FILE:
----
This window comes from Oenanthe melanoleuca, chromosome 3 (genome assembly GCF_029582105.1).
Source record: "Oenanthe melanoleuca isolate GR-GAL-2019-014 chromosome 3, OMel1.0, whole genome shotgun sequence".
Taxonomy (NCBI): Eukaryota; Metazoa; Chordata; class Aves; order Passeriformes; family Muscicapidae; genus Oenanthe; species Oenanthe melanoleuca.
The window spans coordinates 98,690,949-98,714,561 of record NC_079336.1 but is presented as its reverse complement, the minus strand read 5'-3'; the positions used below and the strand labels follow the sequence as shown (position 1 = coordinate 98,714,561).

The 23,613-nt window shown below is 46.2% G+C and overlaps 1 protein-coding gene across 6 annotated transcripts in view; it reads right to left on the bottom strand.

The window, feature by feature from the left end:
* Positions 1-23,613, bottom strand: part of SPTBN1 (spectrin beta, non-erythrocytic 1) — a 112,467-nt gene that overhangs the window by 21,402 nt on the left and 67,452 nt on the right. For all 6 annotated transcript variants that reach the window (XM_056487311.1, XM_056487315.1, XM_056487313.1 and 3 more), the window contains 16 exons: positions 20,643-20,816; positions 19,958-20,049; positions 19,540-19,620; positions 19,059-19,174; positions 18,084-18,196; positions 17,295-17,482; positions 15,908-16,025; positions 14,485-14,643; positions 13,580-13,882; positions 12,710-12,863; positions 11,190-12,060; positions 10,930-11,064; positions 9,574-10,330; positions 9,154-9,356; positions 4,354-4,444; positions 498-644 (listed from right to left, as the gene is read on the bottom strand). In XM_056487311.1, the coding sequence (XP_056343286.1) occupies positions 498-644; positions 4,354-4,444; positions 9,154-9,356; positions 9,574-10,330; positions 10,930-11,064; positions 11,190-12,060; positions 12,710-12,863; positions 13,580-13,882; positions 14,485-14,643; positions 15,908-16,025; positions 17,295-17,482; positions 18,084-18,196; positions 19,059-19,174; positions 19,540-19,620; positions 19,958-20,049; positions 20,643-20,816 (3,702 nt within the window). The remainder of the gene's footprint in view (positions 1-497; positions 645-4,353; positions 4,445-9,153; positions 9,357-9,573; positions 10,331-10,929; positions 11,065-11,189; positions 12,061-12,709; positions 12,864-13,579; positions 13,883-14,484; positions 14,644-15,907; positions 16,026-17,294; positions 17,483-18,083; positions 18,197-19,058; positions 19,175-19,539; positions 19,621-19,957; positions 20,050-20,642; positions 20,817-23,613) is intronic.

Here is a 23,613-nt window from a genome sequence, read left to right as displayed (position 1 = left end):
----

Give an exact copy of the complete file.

This window comes from Oenanthe melanoleuca, chromosome 3 (genome assembly GCF_029582105.1).
Source record: "Oenanthe melanoleuca isolate GR-GAL-2019-014 chromosome 3, OMel1.0, whole genome shotgun sequence".
Taxonomy (NCBI): Eukaryota; Metazoa; Chordata; class Aves; order Passeriformes; family Muscicapidae; genus Oenanthe; species Oenanthe melanoleuca.
The window spans coordinates 98,690,949-98,714,561 of record NC_079336.1 but is presented as its reverse complement, the minus strand read 5'-3'; the positions used below and the strand labels follow the sequence as shown (position 1 = coordinate 98,714,561).

The 23,613-nt window shown below is 46.2% G+C and overlaps 1 protein-coding gene across 6 annotated transcripts in view; it reads right to left on the bottom strand.

The window, feature by feature from the left end:
* Positions 1-23,613, bottom strand: part of SPTBN1 (spectrin beta, non-erythrocytic 1) — a 112,467-nt gene that overhangs the window by 21,402 nt on the left and 67,452 nt on the right. For all 6 annotated transcript variants that reach the window (XM_056487311.1, XM_056487315.1, XM_056487313.1 and 3 more), the window contains 16 exons: positions 20,643-20,816; positions 19,958-20,049; positions 19,540-19,620; positions 19,059-19,174; positions 18,084-18,196; positions 17,295-17,482; positions 15,908-16,025; positions 14,485-14,643; positions 13,580-13,882; positions 12,710-12,863; positions 11,190-12,060; positions 10,930-11,064; positions 9,574-10,330; positions 9,154-9,356; positions 4,354-4,444; positions 498-644 (listed from right to left, as the gene is read on the bottom strand). In XM_056487311.1, the coding sequence (XP_056343286.1) occupies positions 498-644; positions 4,354-4,444; positions 9,154-9,356; positions 9,574-10,330; positions 10,930-11,064; positions 11,190-12,060; positions 12,710-12,863; positions 13,580-13,882; positions 14,485-14,643; positions 15,908-16,025; positions 17,295-17,482; positions 18,084-18,196; positions 19,059-19,174; positions 19,540-19,620; positions 19,958-20,049; positions 20,643-20,816 (3,702 nt within the window). The remainder of the gene's footprint in view (positions 1-497; positions 645-4,353; positions 4,445-9,153; positions 9,357-9,573; positions 10,331-10,929; positions 11,065-11,189; positions 12,061-12,709; positions 12,864-13,579; positions 13,883-14,484; positions 14,644-15,907; positions 16,026-17,294; positions 17,483-18,083; positions 18,197-19,058; positions 19,175-19,539; positions 19,621-19,957; positions 20,050-20,642; positions 20,817-23,613) is intronic.

Here is a 23,613-nt window from a genome sequence, read left to right as displayed (position 1 = left end):